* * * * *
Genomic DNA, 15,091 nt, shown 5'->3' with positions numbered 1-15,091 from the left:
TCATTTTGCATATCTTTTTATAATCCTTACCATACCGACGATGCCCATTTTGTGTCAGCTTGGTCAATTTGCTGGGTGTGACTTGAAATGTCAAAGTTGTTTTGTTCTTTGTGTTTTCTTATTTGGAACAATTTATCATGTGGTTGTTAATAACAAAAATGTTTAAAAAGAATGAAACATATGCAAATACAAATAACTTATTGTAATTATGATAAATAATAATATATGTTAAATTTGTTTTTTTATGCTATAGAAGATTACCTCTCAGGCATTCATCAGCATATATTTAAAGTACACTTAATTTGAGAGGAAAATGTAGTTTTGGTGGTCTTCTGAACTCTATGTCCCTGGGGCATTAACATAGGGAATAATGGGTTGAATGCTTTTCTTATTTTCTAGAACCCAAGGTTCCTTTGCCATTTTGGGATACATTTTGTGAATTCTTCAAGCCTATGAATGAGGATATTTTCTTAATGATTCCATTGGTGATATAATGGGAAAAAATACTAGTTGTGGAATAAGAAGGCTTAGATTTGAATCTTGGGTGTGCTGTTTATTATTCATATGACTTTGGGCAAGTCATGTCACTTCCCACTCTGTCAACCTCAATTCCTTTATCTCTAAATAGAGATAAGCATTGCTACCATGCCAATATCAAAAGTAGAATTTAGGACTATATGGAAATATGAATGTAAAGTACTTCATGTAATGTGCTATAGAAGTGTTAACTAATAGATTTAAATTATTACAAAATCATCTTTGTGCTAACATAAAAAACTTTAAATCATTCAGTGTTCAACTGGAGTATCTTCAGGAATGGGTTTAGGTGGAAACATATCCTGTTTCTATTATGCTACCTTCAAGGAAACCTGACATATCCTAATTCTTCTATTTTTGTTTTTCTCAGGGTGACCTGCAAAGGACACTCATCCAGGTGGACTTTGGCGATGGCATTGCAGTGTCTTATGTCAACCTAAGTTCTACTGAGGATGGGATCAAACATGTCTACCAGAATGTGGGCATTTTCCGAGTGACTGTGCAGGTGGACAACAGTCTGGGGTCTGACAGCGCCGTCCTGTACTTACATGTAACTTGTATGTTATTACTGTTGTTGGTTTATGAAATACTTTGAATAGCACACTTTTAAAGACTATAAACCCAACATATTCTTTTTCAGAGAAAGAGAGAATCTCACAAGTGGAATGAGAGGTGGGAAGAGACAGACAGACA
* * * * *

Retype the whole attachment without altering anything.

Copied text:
Genomic DNA, 15,091 nt, shown 5'->3' with positions numbered 1-15,091 from the left:
TCATTTTGCATATCTTTTTATAATCCTTACCATACCGACGATGCCCATTTTGTGTCAGCTTGGTCAATTTGCTGGGTGTGACTTGAAATGTCAAAGTTGTTTTGTTCTTTGTGTTTTCTTATTTGGAACAATTTATCATGTGGTTGTTAATAACAAAAATGTTTAAAAAGAATGAAACATATGCAAATACAAATAACTTATTGTAATTATGATAAATAATAATATATGTTAAATTTGTTTTTTTATGCTATAGAAGATTACCTCTCAGGCATTCATCAGCATATATTTAAAGTACACTTAATTTGAGAGGAAAATGTAGTTTTGGTGGTCTTCTGAACTCTATGTCCCTGGGGCATTAACATAGGGAATAATGGGTTGAATGCTTTTCTTATTTTCTAGAACCCAAGGTTCCTTTGCCATTTTGGGATACATTTTGTGAATTCTTCAAGCCTATGAATGAGGATATTTTCTTAATGATTCCATTGGTGATATAATGGGAAAAAATACTAGTTGTGGAATAAGAAGGCTTAGATTTGAATCTTGGGTGTGCTGTTTATTATTCATATGACTTTGGGCAAGTCATGTCACTTCCCACTCTGTCAACCTCAATTCCTTTATCTCTAAATAGAGATAAGCATTGCTACCATGCCAATATCAAAAGTAGAATTTAGGACTATATGGAAATATGAATGTAAAGTACTTCATGTAATGTGCTATAGAAGTGTTAACTAATAGATTTAAATTATTACAAAATCATCTTTGTGCTAACATAAAAAACTTTAAATCATTCAGTGTTCAACTGGAGTATCTTCAGGAATGGGTTTAGGTGGAAACATATCCTGTTTCTATTATGCTACCTTCAAGGAAACCTGACATATCCTAATTCTTCTATTTTTGTTTTTCTCAGGGTGACCTGCAAAGGACACTCATCCAGGTGGACTTTGGCGATGGCATTGCAGTGTCTTATGTCAACCTAAGTTCTACTGAGGATGGGATCAAACATGTCTACCAGAATGTGGGCATTTTCCGAGTGACTGTGCAGGTGGACAACAGTCTGGGGTCTGACAGCGCCGTCCTGTACTTACATGTAACTTGTATGTTATTACTGTTGTTGGTTTATGAAATACTTTGAATAGCACACTTTTAAAGACTATAAACCCAACATATTCTTTTTCAGAGAAAGAGAGAATCTCACAAGTGGAATGAGAGGTGGGAAGAGACAGACAGACA